Dir:- Eugene Jarecki
DOP:- Étienne Sauret
Producer(s):- Kathleen Fournier, Eugene Jarecki
The brothers Jarecki (Andrew and Eugene) are two of the most fascinating documentary filmmakers working in America today. Andrew managed to direct perhaps one of the most brutal portraits of family conflict and division, in the deeply disturbing 2003 film Capturing the Friedmans. Whereas Andrew has since moved on to create feature films, Eugene has doggedly stuck to the task of examining modern American society and the projection of American interests abroad. His excellent analysis of the formation of the American military-industrial complex in 2005’s Why We Fight, lays some of the groundwork for his take on the most beloved, eulogised and divisive American president since FDR.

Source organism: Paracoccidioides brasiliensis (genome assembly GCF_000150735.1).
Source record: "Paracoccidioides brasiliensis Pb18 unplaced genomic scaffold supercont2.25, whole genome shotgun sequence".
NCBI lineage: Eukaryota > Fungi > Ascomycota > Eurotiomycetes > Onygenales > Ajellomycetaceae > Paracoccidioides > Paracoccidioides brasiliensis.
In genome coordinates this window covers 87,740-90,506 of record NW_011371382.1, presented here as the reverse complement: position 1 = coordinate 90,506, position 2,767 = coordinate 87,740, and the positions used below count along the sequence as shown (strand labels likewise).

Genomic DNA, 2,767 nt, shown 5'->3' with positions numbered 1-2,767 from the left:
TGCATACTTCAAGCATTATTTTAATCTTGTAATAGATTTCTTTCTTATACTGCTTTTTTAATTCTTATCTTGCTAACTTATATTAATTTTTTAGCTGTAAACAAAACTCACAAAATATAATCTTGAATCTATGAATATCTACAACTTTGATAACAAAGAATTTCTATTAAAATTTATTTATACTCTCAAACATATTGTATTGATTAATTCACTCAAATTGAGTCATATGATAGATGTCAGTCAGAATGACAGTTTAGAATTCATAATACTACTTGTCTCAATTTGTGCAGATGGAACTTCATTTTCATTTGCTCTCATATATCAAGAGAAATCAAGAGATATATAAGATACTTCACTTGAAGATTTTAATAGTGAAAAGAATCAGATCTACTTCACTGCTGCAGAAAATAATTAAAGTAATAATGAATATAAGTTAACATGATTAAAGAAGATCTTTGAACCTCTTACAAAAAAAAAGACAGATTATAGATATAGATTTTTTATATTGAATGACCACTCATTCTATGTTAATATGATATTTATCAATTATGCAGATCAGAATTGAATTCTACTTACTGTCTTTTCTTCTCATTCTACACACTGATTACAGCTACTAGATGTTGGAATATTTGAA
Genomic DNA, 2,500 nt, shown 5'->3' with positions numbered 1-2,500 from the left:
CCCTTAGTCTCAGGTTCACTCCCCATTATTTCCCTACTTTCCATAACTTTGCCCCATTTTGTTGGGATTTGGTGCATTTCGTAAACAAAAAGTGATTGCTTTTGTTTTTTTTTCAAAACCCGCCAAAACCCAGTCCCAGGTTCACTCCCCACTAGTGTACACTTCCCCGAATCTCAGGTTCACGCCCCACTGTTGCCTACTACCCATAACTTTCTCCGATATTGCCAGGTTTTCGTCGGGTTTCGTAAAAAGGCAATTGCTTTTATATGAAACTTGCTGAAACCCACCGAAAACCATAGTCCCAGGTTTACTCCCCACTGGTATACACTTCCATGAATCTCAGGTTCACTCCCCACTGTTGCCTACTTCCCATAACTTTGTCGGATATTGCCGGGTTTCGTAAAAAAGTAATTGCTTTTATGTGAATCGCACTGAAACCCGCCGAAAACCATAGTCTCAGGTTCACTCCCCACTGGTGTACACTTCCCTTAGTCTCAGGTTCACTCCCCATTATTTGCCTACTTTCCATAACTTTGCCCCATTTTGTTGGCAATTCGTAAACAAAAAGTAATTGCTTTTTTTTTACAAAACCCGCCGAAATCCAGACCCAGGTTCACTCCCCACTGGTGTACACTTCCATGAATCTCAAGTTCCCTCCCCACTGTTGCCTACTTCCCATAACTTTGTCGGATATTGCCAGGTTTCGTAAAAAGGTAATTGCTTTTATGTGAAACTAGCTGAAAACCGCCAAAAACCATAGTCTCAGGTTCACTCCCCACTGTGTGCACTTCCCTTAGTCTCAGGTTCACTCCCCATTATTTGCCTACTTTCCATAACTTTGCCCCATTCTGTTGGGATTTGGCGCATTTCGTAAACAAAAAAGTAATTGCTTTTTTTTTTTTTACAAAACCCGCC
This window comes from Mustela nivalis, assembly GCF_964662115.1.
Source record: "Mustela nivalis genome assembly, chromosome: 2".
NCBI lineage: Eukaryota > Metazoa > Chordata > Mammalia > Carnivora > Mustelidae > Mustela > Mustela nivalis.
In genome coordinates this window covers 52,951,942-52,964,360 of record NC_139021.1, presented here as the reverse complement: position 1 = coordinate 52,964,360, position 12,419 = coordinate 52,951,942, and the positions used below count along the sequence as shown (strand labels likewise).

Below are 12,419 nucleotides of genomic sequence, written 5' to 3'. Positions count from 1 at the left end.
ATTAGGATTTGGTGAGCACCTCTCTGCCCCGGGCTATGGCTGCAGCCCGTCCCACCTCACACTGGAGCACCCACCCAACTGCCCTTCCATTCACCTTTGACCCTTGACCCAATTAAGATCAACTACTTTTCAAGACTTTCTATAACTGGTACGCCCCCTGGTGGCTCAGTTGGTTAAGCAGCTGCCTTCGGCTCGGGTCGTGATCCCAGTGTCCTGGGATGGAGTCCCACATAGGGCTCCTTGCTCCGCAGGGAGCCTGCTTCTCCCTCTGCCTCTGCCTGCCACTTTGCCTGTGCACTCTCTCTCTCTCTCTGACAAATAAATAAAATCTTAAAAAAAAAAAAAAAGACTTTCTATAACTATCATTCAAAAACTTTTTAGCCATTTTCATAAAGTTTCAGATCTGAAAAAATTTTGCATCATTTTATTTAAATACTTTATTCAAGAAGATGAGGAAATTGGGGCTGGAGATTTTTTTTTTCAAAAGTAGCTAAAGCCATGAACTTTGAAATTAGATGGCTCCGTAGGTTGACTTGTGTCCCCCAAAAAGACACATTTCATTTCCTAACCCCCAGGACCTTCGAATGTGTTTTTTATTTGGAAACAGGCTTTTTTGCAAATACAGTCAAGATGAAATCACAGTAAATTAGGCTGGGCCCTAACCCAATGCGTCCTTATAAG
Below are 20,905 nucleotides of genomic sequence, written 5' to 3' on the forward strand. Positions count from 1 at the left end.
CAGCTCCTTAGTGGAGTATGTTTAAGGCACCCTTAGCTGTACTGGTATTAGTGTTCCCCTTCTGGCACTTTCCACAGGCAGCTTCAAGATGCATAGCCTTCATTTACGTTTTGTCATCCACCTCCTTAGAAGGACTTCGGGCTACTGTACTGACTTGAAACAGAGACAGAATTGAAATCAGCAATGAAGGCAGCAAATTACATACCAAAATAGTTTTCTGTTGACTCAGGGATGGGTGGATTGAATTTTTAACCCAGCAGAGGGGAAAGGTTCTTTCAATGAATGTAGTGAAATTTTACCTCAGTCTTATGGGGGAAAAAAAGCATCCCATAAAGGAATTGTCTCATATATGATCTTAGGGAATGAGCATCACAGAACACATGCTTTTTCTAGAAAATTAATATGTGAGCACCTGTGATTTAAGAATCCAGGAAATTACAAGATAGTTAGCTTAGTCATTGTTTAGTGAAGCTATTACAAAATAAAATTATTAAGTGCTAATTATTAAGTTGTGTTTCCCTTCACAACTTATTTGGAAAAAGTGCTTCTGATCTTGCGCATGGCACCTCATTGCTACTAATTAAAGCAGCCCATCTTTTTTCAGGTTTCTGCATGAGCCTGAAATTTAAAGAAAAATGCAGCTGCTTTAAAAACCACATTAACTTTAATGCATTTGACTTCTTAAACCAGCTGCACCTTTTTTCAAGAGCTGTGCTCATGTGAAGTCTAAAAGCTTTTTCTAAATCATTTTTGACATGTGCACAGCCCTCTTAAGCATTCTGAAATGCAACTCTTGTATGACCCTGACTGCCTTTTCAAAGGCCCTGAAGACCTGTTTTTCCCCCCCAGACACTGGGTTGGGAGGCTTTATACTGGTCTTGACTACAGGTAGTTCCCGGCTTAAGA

This is very much a conventional talking heads biographical documentary. In saying that, Jarecki’s analytical skills are scalpel sharp, so the figures that he has assembled to discuss Ronald Reagan’s life and legacy cut across the conservative-liberal political divide, enabling the director to demystify some of the rather fervid mythologies that have sprung up around America’s 40th President. Of the people interviewed, we have family (his son Ron and adopted son Michael), biographers (Lou Cannon and Edmund Morris), staff members (Arthur Laffer, an economic advisor, and Peter Robinson, his speechwriter), critics (Mark Hertsgaard and Robert Parry), advocates (Grover Norquist and Martin Anderson), as well as figures like MIT economist Simon Johnson, journalist Frances Fitzgerald, ex-CIA agent Frank Snepp and members of Reagan’s inner-circle, such as Pat Buchanan. Such an array of perspectives on Reagan gives the film, initially at least, a nicely balanced feel, whilst also highlighting the central difficulty of approaching Reagan as a subject, namely the manner in which Reagan appeared to keep his inner-life at a complete remove from almost everybody who knew him.